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Edward Dmytryk, The End of the Affair, 1955

“I became aware that our love was doomed; love had turned into a love affair with a beginning
and an end. I could name the very moment when it had begun, and one day I knew I should
be able to name the final hour. When she left the house I couldn’t settle to work. I would
reconstruct what we had said to each other; I would fan myself into anger or remorse.
And all the time I knew I was forcing the pace. I was pushing, pushing the only thing I loved
out of my life. As long as I could make believe that love lasted I was happy; I think I was even
good to live with, and so love did last. But if love had to die, I wanted it to die quickly. It was
as though our love were a small creature caught in a trap and bleeding to death; I had to shut
my eyes and wring its neck.”

“Eternity is said not to be an extension of time but an absence of time.”

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Edward Dmytryk, The End of the Affair, 1955

“Sometimes I get tired of trying to convince him that I love him and shall love him for ever.
He pounces on my words like a barrister and twists them. I know he is afraid of that desert
which would be around him if our love were to end, but he can’t realize that I feel exactly
the same. What he says aloud, I say to myself silently and write it here.”

“I’m not at peace anymore. I just want him like I used to in the old days. I want to be eating
sandwiches with him. I want to be drinking with him in a bar. I’m tired and I don’t want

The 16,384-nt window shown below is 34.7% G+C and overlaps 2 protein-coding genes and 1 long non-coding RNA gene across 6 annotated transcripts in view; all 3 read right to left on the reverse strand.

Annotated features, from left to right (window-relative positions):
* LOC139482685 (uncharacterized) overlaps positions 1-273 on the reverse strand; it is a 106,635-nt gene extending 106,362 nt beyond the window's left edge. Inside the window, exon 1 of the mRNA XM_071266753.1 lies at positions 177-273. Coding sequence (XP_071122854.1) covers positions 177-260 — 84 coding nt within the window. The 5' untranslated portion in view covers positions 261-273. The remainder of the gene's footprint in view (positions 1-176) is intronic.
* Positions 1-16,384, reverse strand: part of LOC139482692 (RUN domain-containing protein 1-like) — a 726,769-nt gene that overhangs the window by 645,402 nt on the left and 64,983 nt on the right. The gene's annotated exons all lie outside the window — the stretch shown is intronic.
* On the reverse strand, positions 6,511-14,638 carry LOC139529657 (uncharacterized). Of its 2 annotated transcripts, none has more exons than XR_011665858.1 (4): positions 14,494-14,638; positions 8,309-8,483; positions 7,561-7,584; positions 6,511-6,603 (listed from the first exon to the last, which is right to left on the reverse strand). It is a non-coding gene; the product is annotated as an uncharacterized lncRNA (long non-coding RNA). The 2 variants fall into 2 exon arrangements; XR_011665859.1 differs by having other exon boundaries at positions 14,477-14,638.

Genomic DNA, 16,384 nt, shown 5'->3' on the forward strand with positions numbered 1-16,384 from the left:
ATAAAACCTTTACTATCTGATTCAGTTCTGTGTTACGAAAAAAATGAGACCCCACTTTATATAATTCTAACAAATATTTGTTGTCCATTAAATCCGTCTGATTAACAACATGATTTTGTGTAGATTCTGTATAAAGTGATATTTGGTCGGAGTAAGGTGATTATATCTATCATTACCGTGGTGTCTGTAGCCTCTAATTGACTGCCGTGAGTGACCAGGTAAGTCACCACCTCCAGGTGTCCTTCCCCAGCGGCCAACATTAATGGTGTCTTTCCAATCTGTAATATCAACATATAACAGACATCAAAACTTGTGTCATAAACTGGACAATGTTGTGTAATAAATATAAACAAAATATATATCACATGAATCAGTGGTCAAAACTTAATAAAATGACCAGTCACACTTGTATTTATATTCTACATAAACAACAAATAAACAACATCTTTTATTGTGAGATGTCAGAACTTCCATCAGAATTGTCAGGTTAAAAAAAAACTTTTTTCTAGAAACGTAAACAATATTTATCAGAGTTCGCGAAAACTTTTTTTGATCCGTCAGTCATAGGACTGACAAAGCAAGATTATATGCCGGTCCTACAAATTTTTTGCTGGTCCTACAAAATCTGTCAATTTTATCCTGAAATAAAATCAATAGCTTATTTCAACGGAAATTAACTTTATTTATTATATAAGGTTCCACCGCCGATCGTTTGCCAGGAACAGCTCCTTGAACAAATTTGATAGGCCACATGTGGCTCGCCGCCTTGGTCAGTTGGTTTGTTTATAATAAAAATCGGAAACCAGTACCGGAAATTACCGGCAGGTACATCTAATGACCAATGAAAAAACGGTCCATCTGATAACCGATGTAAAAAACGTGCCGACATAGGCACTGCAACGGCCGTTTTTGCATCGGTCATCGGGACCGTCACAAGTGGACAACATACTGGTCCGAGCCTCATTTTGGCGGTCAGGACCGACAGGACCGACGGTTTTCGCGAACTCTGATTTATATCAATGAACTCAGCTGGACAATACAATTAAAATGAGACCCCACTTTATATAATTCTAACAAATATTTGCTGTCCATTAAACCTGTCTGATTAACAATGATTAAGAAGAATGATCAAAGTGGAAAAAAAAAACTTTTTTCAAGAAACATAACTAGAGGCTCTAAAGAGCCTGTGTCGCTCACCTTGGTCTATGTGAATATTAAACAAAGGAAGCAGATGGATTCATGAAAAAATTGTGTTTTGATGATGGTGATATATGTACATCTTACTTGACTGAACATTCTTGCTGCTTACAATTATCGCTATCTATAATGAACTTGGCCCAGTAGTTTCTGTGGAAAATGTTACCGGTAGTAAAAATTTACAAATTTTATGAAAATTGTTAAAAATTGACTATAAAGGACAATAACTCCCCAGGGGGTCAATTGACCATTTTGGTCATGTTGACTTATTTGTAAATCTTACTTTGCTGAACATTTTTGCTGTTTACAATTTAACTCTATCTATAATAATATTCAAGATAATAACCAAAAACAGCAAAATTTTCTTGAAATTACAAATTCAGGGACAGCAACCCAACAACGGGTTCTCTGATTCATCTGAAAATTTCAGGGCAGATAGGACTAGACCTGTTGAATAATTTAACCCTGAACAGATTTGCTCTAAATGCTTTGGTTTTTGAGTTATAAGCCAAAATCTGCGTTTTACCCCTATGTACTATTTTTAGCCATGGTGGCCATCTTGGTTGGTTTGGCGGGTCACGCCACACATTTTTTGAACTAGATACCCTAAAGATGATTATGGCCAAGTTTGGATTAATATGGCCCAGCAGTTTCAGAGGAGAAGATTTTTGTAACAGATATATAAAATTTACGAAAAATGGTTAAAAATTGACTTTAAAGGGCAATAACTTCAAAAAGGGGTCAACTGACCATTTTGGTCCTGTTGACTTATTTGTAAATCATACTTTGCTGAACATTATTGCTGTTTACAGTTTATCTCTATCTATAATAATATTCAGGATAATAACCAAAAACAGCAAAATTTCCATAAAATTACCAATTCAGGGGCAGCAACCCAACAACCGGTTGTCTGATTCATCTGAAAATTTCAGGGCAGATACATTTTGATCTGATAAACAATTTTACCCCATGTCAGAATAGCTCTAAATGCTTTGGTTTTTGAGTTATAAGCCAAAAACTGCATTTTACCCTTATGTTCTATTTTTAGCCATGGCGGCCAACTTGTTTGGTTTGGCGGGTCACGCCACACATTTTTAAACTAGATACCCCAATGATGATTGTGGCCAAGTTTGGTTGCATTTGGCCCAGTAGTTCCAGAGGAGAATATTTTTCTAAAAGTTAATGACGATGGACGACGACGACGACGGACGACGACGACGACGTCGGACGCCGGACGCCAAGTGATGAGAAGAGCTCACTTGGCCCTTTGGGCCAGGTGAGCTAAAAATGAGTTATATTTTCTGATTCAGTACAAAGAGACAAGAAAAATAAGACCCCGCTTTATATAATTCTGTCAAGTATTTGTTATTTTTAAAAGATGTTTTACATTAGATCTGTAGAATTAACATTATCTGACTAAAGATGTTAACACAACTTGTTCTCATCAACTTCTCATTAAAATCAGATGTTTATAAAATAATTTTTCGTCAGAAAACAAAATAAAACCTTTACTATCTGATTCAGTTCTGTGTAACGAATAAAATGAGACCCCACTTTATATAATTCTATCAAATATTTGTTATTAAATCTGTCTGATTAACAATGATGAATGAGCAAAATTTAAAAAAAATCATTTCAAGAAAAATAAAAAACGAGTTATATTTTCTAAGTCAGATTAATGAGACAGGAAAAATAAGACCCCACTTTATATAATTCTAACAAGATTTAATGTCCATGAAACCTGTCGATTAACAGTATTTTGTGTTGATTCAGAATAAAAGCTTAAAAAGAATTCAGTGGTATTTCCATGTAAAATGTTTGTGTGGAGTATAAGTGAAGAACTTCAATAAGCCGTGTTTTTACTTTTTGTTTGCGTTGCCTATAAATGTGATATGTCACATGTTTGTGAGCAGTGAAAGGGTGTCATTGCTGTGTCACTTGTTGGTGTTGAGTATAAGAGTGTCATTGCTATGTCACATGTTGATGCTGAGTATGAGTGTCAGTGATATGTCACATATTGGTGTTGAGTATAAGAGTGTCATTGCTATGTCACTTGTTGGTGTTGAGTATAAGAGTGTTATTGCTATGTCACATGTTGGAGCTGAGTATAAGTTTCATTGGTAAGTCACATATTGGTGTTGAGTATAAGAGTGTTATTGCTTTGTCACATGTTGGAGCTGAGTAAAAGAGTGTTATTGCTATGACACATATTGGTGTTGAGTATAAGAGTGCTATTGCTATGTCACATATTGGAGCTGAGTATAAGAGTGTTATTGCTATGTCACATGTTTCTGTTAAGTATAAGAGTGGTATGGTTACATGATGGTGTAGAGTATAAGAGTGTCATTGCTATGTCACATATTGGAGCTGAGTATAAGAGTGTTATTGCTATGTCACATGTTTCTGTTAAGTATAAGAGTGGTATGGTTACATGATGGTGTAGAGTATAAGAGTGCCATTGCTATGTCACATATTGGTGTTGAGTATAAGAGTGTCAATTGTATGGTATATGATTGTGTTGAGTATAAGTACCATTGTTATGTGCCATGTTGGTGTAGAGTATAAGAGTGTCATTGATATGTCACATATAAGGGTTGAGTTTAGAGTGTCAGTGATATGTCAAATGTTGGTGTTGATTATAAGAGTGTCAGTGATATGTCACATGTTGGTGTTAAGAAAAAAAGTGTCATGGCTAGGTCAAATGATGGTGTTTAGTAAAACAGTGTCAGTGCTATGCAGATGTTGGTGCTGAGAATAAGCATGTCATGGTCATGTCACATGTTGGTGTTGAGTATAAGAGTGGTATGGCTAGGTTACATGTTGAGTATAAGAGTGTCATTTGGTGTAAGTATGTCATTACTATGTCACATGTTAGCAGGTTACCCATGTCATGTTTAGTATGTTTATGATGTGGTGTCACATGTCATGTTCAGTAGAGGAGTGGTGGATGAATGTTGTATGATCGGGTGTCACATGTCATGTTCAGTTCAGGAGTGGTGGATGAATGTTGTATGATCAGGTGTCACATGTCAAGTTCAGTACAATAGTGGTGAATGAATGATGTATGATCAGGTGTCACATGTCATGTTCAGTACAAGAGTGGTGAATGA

anymore pain. I want Maurice. I want ordinary corrupt human love. Dear God, you know
I want to want Your pain, but I don’t want it now. Take it away for a while and give it me
another time.”

Graham Greene, The End of the Affair, 1951

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Deborah Kerr –  The End of the Affair, 1955


“I want men to admire me, but that’s a trick you learn at school–a movement of the eyes,
a tone of voice, a touch of the hand on the shoulder or the head. If they think you admire
them, they will admire you because of your good taste, and when they admire you, you
have an illusion for a moment that there’s something to admire.”

“Indifference and pride look very much alike, and he probably thought I was proud.”

“As long as one suffers one lives.”

“So much in writing depends on the superficiality of one’s days. One may be preoccupied
with shopping and income tax returns and chance conversations, but the stream of the
unconscious continues to flow undisturbed, solving problems, planning ahead: one sits down
sterile and dispirited at the desk, and suddenly the words come as though from the air: the
situations that seemed blocked in a hopeless impasse move forward: the work has been done
while one slept or shopped or talked with friends.”

Graham Greene, The End of the Affair, 1951
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The End of the Affair, 1955
Director: Edward Dmytryk
Writers: Graham Greene(novel) / Lenore J. Coffee (screenplay)
Cinematography: Wilkie Cooper
Stars: Deborah Kerr, Van Johnson, John Mills